November 19 – 22
We left the cathedral and walked over to the National Palace, the seat of the federal government in Mexico. This site has been a palace for the ruling class of Mexico since the Aztec Empire and much of the current palace’s building materials are from the original one that belonged to the 16th century leader Moctezuma II. Upon arrival that plan went sideways when we discovered that we needed identification to enter and Joanna had left hers back in the hotel; discouraged we sought out an alternative to do that afternoon.
Ever resourceful, we walked back to the Plaza de la Constitución (El Zócalo) and then a couple of blocks north to the Templo Mayor. This was the main temple of the Mexica peoples in their capital city of Tenochtitlan a large altepetl (the altepetl, in pre-Columbian and Spanish conquest-era Aztec society, was the local, ethnically based political entity, usually translated into English as city-state) in what is now the center of Mexico City.
Founded sometime around 1325, the city was built on an island in what was then Lake Texcoco in the Valley of Mexico and remained the capital of the expanding Aztec until it was captured by the Spanish in 1521.
The Mexica are a Nahuatl (known historically as Aztec) speaking indigenous people of the Valley of Mexico who were the rulers of the Aztec Empire. The form of Nahuatl used in the 16th century, when it began to be written in the Latin alphabet introduced by the Spanish, became known as Classical Nahuatl and is still spoken today by over 1.5 million people, mostly in Mexico.
According to tradition, the Templo Mayor is located on the exact spot where the god Huitzilopochtli gave the Mexica people his sign that they had reached the promised land: an eagle on a nopal cactus with a snake in its mouth.
We entered the site and walked through and around it, trying our best to imagine what these ruins might have looked like if they weren’t well, you know, ruins. All that remains are the foundations left after the temple was destroyed by the Spanish in 1521 to make way for a new cathedral. More impressive was then entering the large multi-story museum devoted to the temple, the city, and the lives of the people who inhabited it.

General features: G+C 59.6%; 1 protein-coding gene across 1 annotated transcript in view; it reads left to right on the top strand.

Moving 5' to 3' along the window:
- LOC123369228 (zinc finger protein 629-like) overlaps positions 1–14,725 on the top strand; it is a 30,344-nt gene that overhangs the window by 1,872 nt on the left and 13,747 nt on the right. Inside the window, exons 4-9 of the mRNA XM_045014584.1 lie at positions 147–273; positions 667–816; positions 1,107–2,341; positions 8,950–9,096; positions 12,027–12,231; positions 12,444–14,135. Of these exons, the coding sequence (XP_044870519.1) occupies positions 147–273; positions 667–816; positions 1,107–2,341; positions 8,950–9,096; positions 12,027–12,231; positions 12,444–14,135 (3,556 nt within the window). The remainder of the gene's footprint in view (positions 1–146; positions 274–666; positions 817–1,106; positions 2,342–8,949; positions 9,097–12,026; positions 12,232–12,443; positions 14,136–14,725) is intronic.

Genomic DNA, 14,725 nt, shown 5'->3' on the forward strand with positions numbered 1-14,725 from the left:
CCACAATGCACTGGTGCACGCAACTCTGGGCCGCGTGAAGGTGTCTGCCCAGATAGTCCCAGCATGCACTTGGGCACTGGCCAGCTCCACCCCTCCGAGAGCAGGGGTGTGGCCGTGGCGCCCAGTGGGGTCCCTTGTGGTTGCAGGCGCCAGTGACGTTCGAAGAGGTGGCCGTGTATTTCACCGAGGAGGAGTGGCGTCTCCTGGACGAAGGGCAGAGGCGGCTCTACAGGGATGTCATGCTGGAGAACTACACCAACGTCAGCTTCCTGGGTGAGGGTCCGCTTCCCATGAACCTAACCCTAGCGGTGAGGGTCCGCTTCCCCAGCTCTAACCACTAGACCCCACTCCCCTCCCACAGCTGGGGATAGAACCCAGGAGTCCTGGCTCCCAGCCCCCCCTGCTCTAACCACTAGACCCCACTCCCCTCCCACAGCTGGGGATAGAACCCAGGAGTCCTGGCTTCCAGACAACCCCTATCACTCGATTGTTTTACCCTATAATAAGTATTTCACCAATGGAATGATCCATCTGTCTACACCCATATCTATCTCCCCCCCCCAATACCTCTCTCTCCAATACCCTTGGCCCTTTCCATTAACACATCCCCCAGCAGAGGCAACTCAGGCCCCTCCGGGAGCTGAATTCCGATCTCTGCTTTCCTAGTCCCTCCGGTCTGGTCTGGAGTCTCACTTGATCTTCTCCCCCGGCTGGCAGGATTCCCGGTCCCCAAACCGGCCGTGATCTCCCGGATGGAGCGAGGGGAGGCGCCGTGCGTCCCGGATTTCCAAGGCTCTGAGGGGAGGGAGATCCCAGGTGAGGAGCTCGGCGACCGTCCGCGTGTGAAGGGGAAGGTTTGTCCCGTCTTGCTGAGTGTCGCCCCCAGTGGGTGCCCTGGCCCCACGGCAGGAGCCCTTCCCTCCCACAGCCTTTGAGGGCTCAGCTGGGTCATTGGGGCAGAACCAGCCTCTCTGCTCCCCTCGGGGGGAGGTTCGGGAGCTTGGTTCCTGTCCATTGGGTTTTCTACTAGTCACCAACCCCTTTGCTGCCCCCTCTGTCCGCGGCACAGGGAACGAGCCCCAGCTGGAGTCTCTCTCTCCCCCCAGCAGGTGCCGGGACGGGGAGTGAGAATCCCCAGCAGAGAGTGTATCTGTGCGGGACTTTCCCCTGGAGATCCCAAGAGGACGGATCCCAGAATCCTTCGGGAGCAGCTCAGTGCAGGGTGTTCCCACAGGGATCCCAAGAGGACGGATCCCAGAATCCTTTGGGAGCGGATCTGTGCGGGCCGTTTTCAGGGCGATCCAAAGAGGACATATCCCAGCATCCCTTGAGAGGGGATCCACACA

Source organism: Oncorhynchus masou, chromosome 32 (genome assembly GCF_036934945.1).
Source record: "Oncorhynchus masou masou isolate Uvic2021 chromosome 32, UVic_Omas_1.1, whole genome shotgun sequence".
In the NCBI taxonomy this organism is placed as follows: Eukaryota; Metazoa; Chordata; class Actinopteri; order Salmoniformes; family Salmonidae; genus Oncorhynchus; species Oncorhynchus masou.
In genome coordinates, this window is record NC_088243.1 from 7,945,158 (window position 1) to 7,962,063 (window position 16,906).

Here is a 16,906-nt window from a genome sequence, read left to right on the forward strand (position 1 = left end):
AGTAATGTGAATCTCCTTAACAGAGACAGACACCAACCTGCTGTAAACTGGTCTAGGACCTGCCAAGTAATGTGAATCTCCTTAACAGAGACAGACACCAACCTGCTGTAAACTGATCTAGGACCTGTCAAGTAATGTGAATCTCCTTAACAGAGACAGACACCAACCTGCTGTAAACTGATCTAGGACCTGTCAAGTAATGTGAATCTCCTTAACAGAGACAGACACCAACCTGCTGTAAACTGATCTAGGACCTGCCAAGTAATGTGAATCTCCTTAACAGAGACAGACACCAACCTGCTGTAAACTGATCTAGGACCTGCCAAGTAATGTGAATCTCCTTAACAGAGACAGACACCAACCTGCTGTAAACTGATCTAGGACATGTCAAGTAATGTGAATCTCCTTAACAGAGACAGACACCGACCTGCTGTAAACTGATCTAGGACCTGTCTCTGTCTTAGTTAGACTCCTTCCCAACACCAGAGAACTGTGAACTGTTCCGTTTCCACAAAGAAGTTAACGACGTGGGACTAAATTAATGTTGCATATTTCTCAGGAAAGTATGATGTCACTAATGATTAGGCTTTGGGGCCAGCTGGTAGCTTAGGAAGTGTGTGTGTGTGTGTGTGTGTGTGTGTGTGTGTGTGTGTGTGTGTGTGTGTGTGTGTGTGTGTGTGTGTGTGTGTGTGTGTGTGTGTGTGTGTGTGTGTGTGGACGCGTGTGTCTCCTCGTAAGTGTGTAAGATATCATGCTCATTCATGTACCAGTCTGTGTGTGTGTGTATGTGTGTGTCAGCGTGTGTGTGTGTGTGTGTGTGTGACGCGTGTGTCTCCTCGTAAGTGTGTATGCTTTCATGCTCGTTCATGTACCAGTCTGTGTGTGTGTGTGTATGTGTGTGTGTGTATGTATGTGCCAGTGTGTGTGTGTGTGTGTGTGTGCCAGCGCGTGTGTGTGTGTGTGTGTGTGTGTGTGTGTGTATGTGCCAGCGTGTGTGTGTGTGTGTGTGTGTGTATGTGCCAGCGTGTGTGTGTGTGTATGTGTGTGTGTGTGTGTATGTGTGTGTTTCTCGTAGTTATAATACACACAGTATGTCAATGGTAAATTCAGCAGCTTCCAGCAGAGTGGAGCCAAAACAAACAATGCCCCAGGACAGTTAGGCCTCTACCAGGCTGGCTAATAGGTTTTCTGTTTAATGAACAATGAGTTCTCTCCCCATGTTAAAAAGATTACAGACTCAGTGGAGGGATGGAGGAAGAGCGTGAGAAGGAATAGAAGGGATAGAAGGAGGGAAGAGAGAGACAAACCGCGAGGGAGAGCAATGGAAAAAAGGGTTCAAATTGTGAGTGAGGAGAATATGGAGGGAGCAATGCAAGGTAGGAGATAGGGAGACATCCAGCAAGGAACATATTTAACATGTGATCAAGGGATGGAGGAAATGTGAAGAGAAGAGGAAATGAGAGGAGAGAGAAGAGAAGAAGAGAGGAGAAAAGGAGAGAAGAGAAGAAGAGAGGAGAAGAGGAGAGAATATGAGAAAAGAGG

The museum has eight main exhibition halls (Salas), each dedicated to a different theme. Room 1 is dedicated to the goddesses Coatlicue and Coyolxauhqui, mother and sister to Huitzlipochtli, respectively. Room 2 is dedicated to the concepts of ritual and sacrifice in Tenochtitlan. Room 3 demonstrates the economics of the Aztec empire in the form of tribute and trade, with examples of finished products and raw materials from many parts of Mesoamerica.
Sala 4 is dedicated to the god Huitzilopochtli. His shrine at the temple was the most important and largest. Room 5 is dedicated to Tlaloc, the other principal deity of the Aztecs and one of the oldest in Mesoamerica. Room 6 is dedicated to the flora and fauna of Mesoamerica at this time, as most contained divine aspects for the Aztecs. Related to Room 6, Room 7 contains exhibits of the agricultural technology of the time, especially in the growing of corn and the construction of chinampas, the so-called “floating gardens”. The last room is Room 8, which is dedicated to the archeology and history of the site.
Just like the Archeology Museum the day before, we blew through it all quite quickly as little or none of the descriptive text is in English, a blessing when you are tired but not too rewarding from an acquisition of knowledge perspective. We stepped out of the Museum and late in the day, knew it was time to head back to the hotel. Tired from the walking we’d done we couldn’t quite face up to the long trek required to get to the metro station and so hailed a taxi, a resource we would avail ourselves of frequently in the coming days and for a shade under $14 spent the next 30 minutes in comfort. Much like at home in Los Angeles, here distance is not measured so much in miles but in time to travel. The heavy traffic of Mexico City means going three miles by car takes half an hour.
Back at the hotel, neither of us could muster up the energy to look for a place to eat so Joanna volunteered to walk a couple of blocks away to La Naval, one of a number of locations for a local chain featuring a large selection of wines, liquors, cigars and food. Returning with a bottle white wine, some sliced meat and cheese, we enjoyed a quiet and relaxing picnic in the room, much like that night in 2017 in Santo Domingo when we were in the middle of the Camino de Santiago in Spain.
Anticipating another full day tomorrow with a guided tour of Teotihuacan it was good to be able to reenergize in the room, reading or watching a movie that we’d downloaded to one of our devices. Of the many changes that have occurred over the years that we have traveled, this now commonplace outlet for reading and media consumption, along with English being spoken almost everywhere, has made time away from home a bit more enjoyable. So, as they say, let’s get back to the movie.
Templo Mayor: https://www.templomayor.inah.gob.mx/english
La Naval: https://www.lanaval.com.mx/